A music teacher in Australia has been awarded £57,000 ($AUS105,000) in damages for defamation on Twitter and Facebook after she was targeted by a former student who “bore a grudge”.
Andrew Farley, 20, the son of the school’s head of the music and arts department, wrote defamatory messages about Christine Mickle, 58, who replaced Mr Farley’s father. He had never been taught by the popular teacher but posted the messages a year after graduating, suggesting she was responsible for the fate of his father, who stood down in 2008 for health reasons.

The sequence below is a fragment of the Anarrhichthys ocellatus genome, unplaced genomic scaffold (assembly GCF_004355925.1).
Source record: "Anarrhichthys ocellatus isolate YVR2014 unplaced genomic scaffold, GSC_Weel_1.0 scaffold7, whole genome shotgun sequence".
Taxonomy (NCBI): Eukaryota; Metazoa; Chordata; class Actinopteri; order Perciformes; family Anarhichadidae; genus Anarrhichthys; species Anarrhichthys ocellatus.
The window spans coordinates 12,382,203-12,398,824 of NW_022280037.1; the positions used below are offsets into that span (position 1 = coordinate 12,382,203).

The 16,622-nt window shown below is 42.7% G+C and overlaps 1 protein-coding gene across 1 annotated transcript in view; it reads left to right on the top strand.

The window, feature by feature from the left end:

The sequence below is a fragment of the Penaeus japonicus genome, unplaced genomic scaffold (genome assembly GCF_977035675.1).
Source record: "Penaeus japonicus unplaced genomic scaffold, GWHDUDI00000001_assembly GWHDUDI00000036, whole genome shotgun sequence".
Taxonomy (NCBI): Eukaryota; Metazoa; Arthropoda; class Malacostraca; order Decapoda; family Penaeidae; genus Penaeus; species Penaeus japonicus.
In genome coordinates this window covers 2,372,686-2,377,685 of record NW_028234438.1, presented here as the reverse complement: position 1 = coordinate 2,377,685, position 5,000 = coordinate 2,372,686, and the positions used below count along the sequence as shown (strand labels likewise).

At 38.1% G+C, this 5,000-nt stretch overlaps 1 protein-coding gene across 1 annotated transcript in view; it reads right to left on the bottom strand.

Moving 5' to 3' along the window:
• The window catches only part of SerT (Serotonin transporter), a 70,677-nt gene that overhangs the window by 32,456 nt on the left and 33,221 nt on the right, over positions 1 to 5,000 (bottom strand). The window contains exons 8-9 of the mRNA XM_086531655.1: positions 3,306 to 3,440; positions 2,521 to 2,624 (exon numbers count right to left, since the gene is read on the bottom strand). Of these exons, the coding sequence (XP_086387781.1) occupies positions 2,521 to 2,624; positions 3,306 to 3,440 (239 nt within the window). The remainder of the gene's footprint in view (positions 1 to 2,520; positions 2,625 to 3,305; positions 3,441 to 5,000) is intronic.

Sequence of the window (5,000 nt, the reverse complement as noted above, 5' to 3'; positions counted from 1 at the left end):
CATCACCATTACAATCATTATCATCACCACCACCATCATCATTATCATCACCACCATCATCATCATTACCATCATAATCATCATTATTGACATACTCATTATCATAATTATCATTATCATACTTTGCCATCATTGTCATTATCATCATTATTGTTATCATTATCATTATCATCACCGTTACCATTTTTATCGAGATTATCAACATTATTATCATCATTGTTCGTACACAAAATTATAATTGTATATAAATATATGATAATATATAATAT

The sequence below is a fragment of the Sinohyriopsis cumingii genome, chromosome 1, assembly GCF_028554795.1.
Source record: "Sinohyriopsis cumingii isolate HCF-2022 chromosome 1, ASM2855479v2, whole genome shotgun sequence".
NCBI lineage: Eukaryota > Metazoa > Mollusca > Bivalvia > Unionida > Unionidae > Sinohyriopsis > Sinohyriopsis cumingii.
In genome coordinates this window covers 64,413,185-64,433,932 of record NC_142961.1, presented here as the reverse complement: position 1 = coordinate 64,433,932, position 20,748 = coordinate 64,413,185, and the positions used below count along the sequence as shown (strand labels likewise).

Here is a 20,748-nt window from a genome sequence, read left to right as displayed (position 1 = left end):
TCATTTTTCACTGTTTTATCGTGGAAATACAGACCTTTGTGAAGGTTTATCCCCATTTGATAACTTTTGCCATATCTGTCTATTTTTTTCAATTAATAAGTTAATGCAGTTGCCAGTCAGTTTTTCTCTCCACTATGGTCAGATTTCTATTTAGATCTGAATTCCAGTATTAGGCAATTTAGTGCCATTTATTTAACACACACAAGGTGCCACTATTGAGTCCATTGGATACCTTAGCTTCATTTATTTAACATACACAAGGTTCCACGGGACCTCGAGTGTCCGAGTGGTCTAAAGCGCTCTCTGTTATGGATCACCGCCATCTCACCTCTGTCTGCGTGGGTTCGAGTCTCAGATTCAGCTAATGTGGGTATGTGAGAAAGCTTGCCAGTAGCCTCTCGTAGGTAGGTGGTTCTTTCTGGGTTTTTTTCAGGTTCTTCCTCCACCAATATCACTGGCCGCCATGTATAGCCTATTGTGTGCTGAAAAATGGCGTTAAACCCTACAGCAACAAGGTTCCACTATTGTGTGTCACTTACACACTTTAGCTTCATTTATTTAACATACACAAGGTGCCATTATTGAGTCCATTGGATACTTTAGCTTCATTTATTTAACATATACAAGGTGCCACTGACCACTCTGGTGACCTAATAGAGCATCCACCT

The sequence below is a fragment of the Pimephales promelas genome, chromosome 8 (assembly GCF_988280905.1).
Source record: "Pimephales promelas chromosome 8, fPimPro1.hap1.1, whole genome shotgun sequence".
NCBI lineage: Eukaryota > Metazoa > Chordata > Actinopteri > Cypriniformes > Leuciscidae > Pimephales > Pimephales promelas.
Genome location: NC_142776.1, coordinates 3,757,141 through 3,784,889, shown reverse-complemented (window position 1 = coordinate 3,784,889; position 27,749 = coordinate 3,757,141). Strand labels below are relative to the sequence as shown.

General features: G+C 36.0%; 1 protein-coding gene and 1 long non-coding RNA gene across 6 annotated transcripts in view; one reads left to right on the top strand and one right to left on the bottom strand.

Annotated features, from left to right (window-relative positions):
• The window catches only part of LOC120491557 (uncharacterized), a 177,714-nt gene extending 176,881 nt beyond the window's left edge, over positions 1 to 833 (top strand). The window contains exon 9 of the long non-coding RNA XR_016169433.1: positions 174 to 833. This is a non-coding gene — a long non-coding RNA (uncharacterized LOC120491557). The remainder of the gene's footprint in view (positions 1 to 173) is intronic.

“For some reason it seems that the defendant bears a grudge against the plaintiff, apparently based on a belief that she had something to do with his father leaving the school,” said district court judge Michael Elkaim.
“There is absolutely no evidence to substantiate that belief.”
The case comes ahead of a separate defamation action in Australia brought by the Liberal party pollsters Mark Textor and Lynton Crosby, who also work as Tory advisers. The duo are suing a former Labor MP, Mike Kelly, over a tweet accusing them of introducing Australia to “push polling”, or using loaded questions to sway poll outcomes.
In Britain, Sally Bercow, wife of the Commons Speaker, was last year forced to make a public apology and pay damages to Lord McAlpine after the High Court found a tweet by her which falsely linked him to allegations of child sexual abuse was defamatory. She was reportedly forced to pay about £15,000, plus costs.